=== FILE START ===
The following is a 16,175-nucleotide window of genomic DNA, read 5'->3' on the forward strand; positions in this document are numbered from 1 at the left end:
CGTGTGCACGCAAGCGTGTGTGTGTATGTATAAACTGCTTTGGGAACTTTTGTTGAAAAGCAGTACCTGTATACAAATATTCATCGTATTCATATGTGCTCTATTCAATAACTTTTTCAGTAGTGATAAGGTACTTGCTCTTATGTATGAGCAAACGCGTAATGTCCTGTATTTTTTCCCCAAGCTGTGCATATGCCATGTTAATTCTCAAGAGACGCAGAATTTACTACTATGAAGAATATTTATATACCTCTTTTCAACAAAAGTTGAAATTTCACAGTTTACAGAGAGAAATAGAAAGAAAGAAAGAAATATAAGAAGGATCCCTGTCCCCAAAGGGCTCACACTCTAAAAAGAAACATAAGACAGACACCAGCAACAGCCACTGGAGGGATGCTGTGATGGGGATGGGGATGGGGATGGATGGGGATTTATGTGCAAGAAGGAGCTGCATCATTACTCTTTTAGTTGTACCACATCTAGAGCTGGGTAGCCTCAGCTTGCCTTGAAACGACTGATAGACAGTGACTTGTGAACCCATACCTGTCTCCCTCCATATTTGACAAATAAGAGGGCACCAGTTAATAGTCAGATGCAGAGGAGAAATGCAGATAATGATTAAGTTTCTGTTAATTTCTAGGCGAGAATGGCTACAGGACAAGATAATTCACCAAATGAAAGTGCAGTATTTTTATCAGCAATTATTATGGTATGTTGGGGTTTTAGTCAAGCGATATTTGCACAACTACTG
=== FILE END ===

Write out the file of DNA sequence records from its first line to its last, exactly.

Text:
The following is a 16,175-nucleotide window of genomic DNA, read 5'->3' on the forward strand; positions in this document are numbered from 1 at the left end:
CGTGTGCACGCAAGCGTGTGTGTGTATGTATAAACTGCTTTGGGAACTTTTGTTGAAAAGCAGTACCTGTATACAAATATTCATCGTATTCATATGTGCTCTATTCAATAACTTTTTCAGTAGTGATAAGGTACTTGCTCTTATGTATGAGCAAACGCGTAATGTCCTGTATTTTTTCCCCAAGCTGTGCATATGCCATGTTAATTCTCAAGAGACGCAGAATTTACTACTATGAAGAATATTTATATACCTCTTTTCAACAAAAGTTGAAATTTCACAGTTTACAGAGAGAAATAGAAAGAAAGAAAGAAATATAAGAAGGATCCCTGTCCCCAAAGGGCTCACACTCTAAAAAGAAACATAAGACAGACACCAGCAACAGCCACTGGAGGGATGCTGTGATGGGGATGGGGATGGGGATGGATGGGGATTTATGTGCAAGAAGGAGCTGCATCATTACTCTTTTAGTTGTACCACATCTAGAGCTGGGTAGCCTCAGCTTGCCTTGAAACGACTGATAGACAGTGACTTGTGAACCCATACCTGTCTCCCTCCATATTTGACAAATAAGAGGGCACCAGTTAATAGTCAGATGCAGAGGAGAAATGCAGATAATGATTAAGTTTCTGTTAATTTCTAGGCGAGAATGGCTACAGGACAAGATAATTCACCAAATGAAAGTGCAGTATTTTTATCAGCAATTATTATGGTATGTTGGGGTTTTAGTCAAGCGATATTTGCACAACTACTG